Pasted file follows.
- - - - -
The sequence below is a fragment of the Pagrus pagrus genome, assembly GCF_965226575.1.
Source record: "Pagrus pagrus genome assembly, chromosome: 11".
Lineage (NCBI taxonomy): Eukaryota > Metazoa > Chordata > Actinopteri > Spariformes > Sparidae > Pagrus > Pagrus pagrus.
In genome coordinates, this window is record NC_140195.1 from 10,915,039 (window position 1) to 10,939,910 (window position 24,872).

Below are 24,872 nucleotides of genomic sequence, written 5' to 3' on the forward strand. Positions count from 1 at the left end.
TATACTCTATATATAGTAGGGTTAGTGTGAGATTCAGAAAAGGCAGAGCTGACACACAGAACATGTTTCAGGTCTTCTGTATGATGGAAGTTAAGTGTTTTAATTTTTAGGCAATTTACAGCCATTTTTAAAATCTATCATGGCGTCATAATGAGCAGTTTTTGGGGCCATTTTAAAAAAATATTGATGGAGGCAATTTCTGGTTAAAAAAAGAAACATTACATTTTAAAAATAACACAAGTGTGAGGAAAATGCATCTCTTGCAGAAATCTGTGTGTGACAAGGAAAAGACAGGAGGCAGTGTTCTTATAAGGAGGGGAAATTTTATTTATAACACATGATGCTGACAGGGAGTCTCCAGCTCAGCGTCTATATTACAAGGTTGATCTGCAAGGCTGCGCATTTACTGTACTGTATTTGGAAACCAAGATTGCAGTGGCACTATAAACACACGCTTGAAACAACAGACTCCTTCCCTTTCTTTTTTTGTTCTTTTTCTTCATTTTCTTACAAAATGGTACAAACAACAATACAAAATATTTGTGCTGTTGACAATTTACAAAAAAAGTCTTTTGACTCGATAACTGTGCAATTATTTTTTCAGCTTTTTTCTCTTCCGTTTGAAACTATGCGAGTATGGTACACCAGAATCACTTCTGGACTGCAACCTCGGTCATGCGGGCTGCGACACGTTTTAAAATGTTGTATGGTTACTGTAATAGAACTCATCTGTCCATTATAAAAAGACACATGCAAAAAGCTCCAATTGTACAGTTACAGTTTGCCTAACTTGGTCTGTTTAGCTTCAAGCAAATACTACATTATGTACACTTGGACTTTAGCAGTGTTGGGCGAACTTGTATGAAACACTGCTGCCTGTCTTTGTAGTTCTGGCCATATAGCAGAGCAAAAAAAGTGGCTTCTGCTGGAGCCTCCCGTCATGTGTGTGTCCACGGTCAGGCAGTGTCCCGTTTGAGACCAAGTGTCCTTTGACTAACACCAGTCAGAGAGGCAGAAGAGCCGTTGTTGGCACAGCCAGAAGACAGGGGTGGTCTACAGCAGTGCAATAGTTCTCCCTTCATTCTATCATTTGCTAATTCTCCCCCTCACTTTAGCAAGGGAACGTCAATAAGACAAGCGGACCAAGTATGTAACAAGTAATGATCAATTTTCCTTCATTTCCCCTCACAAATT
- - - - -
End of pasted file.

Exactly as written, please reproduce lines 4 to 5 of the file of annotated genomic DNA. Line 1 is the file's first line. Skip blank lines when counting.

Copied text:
In genome coordinates, this window is record NC_140195.1 from 10,915,039 (window position 1) to 10,939,910 (window position 24,872).

Below are 24,872 nucleotides of genomic sequence, written 5' to 3' on the forward strand. Positions count from 1 at the left end.